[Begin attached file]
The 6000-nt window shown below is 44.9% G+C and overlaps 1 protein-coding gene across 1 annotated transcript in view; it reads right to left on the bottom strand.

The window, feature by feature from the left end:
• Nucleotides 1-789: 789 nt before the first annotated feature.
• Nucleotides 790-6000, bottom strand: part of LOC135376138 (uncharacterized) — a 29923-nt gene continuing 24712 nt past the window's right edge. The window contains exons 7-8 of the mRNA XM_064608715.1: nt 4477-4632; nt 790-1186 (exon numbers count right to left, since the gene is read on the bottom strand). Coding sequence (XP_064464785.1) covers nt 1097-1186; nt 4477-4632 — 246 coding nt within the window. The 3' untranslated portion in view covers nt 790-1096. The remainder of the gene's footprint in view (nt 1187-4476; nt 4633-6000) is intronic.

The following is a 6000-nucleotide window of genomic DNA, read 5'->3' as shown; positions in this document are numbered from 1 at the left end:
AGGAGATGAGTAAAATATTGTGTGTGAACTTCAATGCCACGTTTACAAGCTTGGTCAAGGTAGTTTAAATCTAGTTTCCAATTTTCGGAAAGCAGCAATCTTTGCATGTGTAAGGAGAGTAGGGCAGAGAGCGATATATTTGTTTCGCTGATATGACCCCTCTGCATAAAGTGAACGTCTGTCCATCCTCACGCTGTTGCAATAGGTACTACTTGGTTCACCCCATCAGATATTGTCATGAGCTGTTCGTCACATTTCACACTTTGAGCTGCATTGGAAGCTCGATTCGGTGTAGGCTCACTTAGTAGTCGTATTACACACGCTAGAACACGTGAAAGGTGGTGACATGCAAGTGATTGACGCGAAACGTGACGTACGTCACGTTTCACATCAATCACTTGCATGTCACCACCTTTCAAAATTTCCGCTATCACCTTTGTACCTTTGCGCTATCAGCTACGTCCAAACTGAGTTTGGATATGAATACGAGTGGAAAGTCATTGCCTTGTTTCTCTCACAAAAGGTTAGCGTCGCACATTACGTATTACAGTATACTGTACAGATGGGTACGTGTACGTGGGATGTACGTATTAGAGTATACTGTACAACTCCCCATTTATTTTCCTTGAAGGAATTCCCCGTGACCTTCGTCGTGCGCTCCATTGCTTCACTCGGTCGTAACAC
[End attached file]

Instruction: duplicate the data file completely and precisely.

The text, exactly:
The 6000-nt window shown below is 44.9% G+C and overlaps 1 protein-coding gene across 1 annotated transcript in view; it reads right to left on the bottom strand.

The window, feature by feature from the left end:
• Nucleotides 1-789: 789 nt before the first annotated feature.
• Nucleotides 790-6000, bottom strand: part of LOC135376138 (uncharacterized) — a 29923-nt gene continuing 24712 nt past the window's right edge. The window contains exons 7-8 of the mRNA XM_064608715.1: nt 4477-4632; nt 790-1186 (exon numbers count right to left, since the gene is read on the bottom strand). Coding sequence (XP_064464785.1) covers nt 1097-1186; nt 4477-4632 — 246 coding nt within the window. The 3' untranslated portion in view covers nt 790-1096. The remainder of the gene's footprint in view (nt 1187-4476; nt 4633-6000) is intronic.

The following is a 6000-nucleotide window of genomic DNA, read 5'->3' as shown; positions in this document are numbered from 1 at the left end:
AGGAGATGAGTAAAATATTGTGTGTGAACTTCAATGCCACGTTTACAAGCTTGGTCAAGGTAGTTTAAATCTAGTTTCCAATTTTCGGAAAGCAGCAATCTTTGCATGTGTAAGGAGAGTAGGGCAGAGAGCGATATATTTGTTTCGCTGATATGACCCCTCTGCATAAAGTGAACGTCTGTCCATCCTCACGCTGTTGCAATAGGTACTACTTGGTTCACCCCATCAGATATTGTCATGAGCTGTTCGTCACATTTCACACTTTGAGCTGCATTGGAAGCTCGATTCGGTGTAGGCTCACTTAGTAGTCGTATTACACACGCTAGAACACGTGAAAGGTGGTGACATGCAAGTGATTGACGCGAAACGTGACGTACGTCACGTTTCACATCAATCACTTGCATGTCACCACCTTTCAAAATTTCCGCTATCACCTTTGTACCTTTGCGCTATCAGCTACGTCCAAACTGAGTTTGGATATGAATACGAGTGGAAAGTCATTGCCTTGTTTCTCTCACAAAAGGTTAGCGTCGCACATTACGTATTACAGTATACTGTACAGATGGGTACGTGTACGTGGGATGTACGTATTAGAGTATACTGTACAACTCCCCATTTATTTTCCTTGAAGGAATTCCCCGTGACCTTCGTCGTGCGCTCCATTGCTTCACTCGGTCGTAACAC